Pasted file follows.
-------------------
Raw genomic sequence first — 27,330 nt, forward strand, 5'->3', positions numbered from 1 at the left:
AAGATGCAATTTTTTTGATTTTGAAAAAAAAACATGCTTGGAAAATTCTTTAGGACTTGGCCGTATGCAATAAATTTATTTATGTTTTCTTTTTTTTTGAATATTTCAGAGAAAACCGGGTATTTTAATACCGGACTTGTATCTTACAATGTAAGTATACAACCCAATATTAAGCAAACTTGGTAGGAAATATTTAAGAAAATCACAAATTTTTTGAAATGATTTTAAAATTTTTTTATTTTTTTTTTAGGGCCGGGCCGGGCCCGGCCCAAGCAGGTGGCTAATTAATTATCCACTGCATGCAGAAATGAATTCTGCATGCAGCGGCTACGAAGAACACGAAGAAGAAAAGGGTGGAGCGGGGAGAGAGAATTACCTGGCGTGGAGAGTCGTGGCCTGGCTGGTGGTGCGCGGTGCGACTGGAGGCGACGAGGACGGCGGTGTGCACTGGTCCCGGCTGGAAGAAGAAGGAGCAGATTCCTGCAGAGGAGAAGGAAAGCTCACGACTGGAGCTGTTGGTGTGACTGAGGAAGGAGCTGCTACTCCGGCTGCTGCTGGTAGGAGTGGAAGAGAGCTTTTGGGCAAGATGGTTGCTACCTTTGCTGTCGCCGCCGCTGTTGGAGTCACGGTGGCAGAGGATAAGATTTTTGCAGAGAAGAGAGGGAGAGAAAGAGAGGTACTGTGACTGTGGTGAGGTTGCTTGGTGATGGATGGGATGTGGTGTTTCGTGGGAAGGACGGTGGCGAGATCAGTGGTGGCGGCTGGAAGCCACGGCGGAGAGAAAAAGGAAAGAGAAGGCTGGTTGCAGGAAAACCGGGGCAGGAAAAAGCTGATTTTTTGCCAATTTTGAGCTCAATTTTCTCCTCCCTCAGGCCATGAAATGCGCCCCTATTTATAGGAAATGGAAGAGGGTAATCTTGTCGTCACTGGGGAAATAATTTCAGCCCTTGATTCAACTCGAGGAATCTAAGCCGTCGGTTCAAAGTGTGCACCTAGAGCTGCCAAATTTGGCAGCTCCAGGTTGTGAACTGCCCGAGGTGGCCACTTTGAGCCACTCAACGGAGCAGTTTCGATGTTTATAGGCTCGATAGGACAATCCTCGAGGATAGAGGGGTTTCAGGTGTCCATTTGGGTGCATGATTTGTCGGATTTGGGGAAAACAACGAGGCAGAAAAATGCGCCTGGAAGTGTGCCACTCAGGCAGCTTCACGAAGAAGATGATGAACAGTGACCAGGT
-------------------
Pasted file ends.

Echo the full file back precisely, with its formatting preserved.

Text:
Raw genomic sequence first — 27,330 nt, forward strand, 5'->3', positions numbered from 1 at the left:
AAGATGCAATTTTTTTGATTTTGAAAAAAAAACATGCTTGGAAAATTCTTTAGGACTTGGCCGTATGCAATAAATTTATTTATGTTTTCTTTTTTTTTGAATATTTCAGAGAAAACCGGGTATTTTAATACCGGACTTGTATCTTACAATGTAAGTATACAACCCAATATTAAGCAAACTTGGTAGGAAATATTTAAGAAAATCACAAATTTTTTGAAATGATTTTAAAATTTTTTTATTTTTTTTTTAGGGCCGGGCCGGGCCCGGCCCAAGCAGGTGGCTAATTAATTATCCACTGCATGCAGAAATGAATTCTGCATGCAGCGGCTACGAAGAACACGAAGAAGAAAAGGGTGGAGCGGGGAGAGAGAATTACCTGGCGTGGAGAGTCGTGGCCTGGCTGGTGGTGCGCGGTGCGACTGGAGGCGACGAGGACGGCGGTGTGCACTGGTCCCGGCTGGAAGAAGAAGGAGCAGATTCCTGCAGAGGAGAAGGAAAGCTCACGACTGGAGCTGTTGGTGTGACTGAGGAAGGAGCTGCTACTCCGGCTGCTGCTGGTAGGAGTGGAAGAGAGCTTTTGGGCAAGATGGTTGCTACCTTTGCTGTCGCCGCCGCTGTTGGAGTCACGGTGGCAGAGGATAAGATTTTTGCAGAGAAGAGAGGGAGAGAAAGAGAGGTACTGTGACTGTGGTGAGGTTGCTTGGTGATGGATGGGATGTGGTGTTTCGTGGGAAGGACGGTGGCGAGATCAGTGGTGGCGGCTGGAAGCCACGGCGGAGAGAAAAAGGAAAGAGAAGGCTGGTTGCAGGAAAACCGGGGCAGGAAAAAGCTGATTTTTTGCCAATTTTGAGCTCAATTTTCTCCTCCCTCAGGCCATGAAATGCGCCCCTATTTATAGGAAATGGAAGAGGGTAATCTTGTCGTCACTGGGGAAATAATTTCAGCCCTTGATTCAACTCGAGGAATCTAAGCCGTCGGTTCAAAGTGTGCACCTAGAGCTGCCAAATTTGGCAGCTCCAGGTTGTGAACTGCCCGAGGTGGCCACTTTGAGCCACTCAACGGAGCAGTTTCGATGTTTATAGGCTCGATAGGACAATCCTCGAGGATAGAGGGGTTTCAGGTGTCCATTTGGGTGCATGATTTGTCGGATTTGGGGAAAACAACGAGGCAGAAAAATGCGCCTGGAAGTGTGCCACTCAGGCAGCTTCACGAAGAAGATGATGAACAGTGACCAGGT